for number in range(30) : if number % 5 == 0 : continue print ( number , end= " ")

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**Challenge** – Find the sum of all the odd numbers between 1 and 100

sum = 0 # holds the initial sum value for number in range(101) : if number % 2 == 0 : # it is even continue sum = sum + number # after the for loop, print the sum print ( sum )

**Challenge** – Find the sum of all the alternate odd numbers between 1 and 100. For example, the odd numbers start with 1,3,5,7,9,11,13 etc. So, in this challenge, you would have to only sum up alternative odd numbers – 1,3,5,7,9,11,13.

sum = 0 alternate = True for number in range(101) : if number % 2 == 0 : continue if alternate == True : sum = sum + number alternate = False continue alternate = True print ( sum )

### break statement

**break** statement literally *breaks* the loop. A *continue* statement just breaks the current iteration while the ** break** statement breaks the loop in its entirity.

Say if you want to find out the sequence of occurance of particular odd number. Here is an example –

In a range, say 1 to 20 , there are 10 odd numbers – 1,3,5,7,9,11,13,15,17,19. Find out the occurance of the 7th odd number.

There is definitely a better mathematical way to do this, but we want to understand how to traverse these numbers and break the loop when we find out what we want.

first = int ( input ( " Enter the first number in the range") ) last = int ( input ( " Enter the last number in the range") ) nth_odd = int ( input ( "Enter the nth occurance of odd number you want to find out")) count = 0 nth_odd_number = 0 for i in range(first,last+1) : if i % 2 != 0 : count = count + 1 if count == nth_odd : nth_odd_number = i break print ( count,"th", " odd number is ", nth_odd_number )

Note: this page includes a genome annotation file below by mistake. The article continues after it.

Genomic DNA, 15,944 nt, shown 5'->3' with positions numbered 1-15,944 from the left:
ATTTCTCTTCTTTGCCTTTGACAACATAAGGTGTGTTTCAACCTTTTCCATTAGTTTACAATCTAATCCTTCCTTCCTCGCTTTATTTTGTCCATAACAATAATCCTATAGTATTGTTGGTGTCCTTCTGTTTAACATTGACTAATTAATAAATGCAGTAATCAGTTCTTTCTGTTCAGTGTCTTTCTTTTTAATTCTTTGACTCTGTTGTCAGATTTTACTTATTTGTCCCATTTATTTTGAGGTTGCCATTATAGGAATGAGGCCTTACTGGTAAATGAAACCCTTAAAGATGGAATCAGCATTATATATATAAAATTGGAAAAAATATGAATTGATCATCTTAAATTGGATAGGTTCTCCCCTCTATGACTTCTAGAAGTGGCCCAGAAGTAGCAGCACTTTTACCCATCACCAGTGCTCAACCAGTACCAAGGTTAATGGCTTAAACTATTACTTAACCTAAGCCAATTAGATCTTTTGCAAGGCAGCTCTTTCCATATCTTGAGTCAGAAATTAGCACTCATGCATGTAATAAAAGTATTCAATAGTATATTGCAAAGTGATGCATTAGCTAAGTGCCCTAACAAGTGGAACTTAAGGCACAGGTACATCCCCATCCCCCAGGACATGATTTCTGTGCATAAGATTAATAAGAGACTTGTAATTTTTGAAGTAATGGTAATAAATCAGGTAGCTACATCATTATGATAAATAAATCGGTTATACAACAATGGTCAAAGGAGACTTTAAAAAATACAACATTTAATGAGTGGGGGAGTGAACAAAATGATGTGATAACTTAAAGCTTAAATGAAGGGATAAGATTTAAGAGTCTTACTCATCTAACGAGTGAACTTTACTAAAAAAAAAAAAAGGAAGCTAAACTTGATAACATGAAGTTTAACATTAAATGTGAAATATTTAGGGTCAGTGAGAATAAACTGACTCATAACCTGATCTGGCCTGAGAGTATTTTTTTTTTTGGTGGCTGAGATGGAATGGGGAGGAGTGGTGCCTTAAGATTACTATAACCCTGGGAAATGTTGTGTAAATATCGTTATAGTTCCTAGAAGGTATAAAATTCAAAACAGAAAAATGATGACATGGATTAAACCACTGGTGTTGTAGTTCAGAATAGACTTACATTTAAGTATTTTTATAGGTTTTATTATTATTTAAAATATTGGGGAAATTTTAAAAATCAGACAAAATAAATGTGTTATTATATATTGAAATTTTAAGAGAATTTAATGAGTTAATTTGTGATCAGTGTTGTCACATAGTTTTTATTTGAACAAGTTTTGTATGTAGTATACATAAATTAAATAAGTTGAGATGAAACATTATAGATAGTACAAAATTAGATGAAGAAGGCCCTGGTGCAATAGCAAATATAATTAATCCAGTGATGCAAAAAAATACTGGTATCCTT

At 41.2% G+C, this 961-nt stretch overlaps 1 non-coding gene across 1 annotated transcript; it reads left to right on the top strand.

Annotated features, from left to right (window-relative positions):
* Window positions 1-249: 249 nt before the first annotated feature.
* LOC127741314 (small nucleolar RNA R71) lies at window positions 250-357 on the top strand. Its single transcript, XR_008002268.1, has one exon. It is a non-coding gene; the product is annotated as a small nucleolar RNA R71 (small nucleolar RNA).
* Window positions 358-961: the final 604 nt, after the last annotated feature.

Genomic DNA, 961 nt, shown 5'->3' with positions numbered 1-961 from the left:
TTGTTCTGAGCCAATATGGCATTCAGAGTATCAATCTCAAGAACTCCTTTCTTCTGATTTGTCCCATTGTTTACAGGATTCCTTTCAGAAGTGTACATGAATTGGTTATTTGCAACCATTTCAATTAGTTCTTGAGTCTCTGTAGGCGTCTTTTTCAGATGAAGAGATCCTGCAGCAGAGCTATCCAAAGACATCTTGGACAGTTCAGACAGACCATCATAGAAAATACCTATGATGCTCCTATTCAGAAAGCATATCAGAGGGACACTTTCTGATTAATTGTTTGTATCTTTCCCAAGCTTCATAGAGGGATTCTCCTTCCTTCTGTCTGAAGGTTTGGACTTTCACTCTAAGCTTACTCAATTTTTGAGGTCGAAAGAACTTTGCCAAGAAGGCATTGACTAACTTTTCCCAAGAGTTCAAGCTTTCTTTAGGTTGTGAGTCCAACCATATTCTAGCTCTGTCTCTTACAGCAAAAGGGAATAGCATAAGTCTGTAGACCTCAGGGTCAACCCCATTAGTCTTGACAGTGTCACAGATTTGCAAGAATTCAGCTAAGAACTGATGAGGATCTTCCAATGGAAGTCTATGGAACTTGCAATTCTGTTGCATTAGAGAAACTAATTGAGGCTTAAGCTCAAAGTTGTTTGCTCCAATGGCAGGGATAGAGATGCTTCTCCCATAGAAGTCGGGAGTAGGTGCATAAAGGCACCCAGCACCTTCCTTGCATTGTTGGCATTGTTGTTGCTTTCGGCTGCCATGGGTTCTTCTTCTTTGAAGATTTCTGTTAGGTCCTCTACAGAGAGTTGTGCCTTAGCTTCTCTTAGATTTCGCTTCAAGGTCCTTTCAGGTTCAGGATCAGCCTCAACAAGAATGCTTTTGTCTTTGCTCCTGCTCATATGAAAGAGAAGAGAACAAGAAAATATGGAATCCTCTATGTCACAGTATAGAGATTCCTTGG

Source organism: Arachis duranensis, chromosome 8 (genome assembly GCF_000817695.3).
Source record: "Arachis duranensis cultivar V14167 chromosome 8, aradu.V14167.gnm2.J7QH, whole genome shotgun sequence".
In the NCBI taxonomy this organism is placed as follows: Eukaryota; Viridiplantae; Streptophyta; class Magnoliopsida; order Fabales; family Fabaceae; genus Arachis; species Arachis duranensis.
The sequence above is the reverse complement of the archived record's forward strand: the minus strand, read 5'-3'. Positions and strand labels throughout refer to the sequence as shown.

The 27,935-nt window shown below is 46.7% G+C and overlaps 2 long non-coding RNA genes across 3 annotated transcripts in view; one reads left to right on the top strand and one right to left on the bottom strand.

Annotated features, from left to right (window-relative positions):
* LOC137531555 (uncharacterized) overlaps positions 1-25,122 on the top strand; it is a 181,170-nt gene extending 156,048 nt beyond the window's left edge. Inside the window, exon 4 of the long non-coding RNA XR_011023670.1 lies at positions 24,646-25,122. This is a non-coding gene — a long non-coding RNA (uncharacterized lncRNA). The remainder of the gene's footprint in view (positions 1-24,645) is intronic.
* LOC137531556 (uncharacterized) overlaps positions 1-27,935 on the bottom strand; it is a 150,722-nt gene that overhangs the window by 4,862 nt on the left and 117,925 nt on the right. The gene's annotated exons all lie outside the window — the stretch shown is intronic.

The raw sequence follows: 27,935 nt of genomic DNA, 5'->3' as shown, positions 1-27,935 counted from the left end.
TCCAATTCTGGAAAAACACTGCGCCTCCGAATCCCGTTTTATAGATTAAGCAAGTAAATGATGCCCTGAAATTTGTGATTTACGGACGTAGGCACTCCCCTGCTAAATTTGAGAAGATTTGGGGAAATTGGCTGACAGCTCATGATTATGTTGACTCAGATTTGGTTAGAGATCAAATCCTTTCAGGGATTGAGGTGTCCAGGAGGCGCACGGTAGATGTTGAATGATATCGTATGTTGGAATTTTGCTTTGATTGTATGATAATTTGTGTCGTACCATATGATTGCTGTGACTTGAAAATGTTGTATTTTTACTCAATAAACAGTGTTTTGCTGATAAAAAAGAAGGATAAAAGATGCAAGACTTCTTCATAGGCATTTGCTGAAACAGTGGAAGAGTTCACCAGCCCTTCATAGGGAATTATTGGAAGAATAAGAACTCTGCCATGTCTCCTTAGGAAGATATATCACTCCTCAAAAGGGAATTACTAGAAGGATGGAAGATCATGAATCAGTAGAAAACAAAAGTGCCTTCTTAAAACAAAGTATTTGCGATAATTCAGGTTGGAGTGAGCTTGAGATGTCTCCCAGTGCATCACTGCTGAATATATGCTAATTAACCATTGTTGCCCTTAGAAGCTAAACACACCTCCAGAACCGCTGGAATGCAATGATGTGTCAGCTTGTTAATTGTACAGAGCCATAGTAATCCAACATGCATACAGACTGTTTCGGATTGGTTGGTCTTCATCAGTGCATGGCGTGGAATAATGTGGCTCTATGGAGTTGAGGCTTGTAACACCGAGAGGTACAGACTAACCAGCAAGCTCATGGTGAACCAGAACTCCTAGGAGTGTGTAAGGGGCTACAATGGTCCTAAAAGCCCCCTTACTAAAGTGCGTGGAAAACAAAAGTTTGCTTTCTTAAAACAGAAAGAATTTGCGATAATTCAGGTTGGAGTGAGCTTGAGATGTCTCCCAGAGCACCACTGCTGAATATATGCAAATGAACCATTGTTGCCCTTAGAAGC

21 th odd number is 41

### Nested loops

Loops can be nested within each other. For example, here is how you print each number ( from 1 to 10 ) as many number of times.

for i in range(1,11) : for count in range(0,i) : print ( i, end=" ") print ()

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You can do the same with **while** loops as well. You can nest **for** loop inside a **while** loop and vice-versa. Here is a re-write of the same program as above nesting a **while** loop inside a **for** loop.

for i in range(1,11) : count = i while count > 0 : print ( i, end=" ") count = count - 1 print ()

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**Challenge** – Find out all the prime numbers between a given range of numbers. A prime number is a one that is divisible by itself or by 1 and by no other number. An example is 5 – It is divisible only by itself ( other than 1 )

first = int ( input ( "Enter the first number in the range") ) last = int ( input ( "Enter the last number in the range") ) for number in range(first, last+1) : found_prime = True for i in range(2,int((number)/2)+1) : if number % i == 0 : print ( "number ", number , " is not prime") found_prime = False break if found_prime == True : print ( "number ",number, " is prime" ) found_prime = True

**Challenge** – Print multiplication tables from 1 to 10. See example below.

1 x 1 = 1 1 x 2 = 2 1 x 3 = 3 1 x 4 = 4 .. 1 x 8 = 8 1 x 9 = 9 1 x 10 = 10 2 x 1 = 2 2 x 2 = 4 2 x 3 = 6 .. 2 x 8 = 16 2 x 9 = 18 2 x 10 = 20 ..code

for i in range(1,11) : for j in range(1,11) : print ( i, " x ", j, " = " , i*j)

### for else

This is a syntax that is kind of unique to Python. The syntax applies equally well with **while** statement as well. It is more of a convenience function, but newbies get confused with this syntax some times. It basically means that if nothing is found in the loop, do something in the else part. Typically, when searching for something in a loop, we want to do something when nothing has been found – How would we know if the loop ended because of a **break** statement or if the loop has completed all of its iterations ?

The

elseinfor elseis used to indicate a situation where the loop has been exhausted, not broken.

For example, let’s rewrite the prime number program in the challenge above using **for else** syntax. Say, we want to find out all the prime numbers between 1 and 100.

for i in range(2,101) : for j in range(2,int(i/2)+1) : if i % j == 0 : print ( i, " is not prime number") break else : print ( i, " is a prime number")

2 is a prime number 3 is a prime number 4 is not prime number 5 is a prime number .. 98 is not prime number 99 is not prime number 100 is not prime number

Without the **for else** syntax, we would have to use some kind of flag variables to indicate how the for loop has ended.

for i in range(2, 101) : # flag variable found_prime = True for j in range(2,int((i)/2)+1) : if i % j == 0 : print ( "number ", i , " is not prime") found_prime = False break if found_prime == True : print ( "number ",i, " is prime" ) found_prime = True

number 2 is prime number 3 is prime number 4 is not prime number 5 is prime .. number 98 is not prime number 99 is not prime number 100 is not prime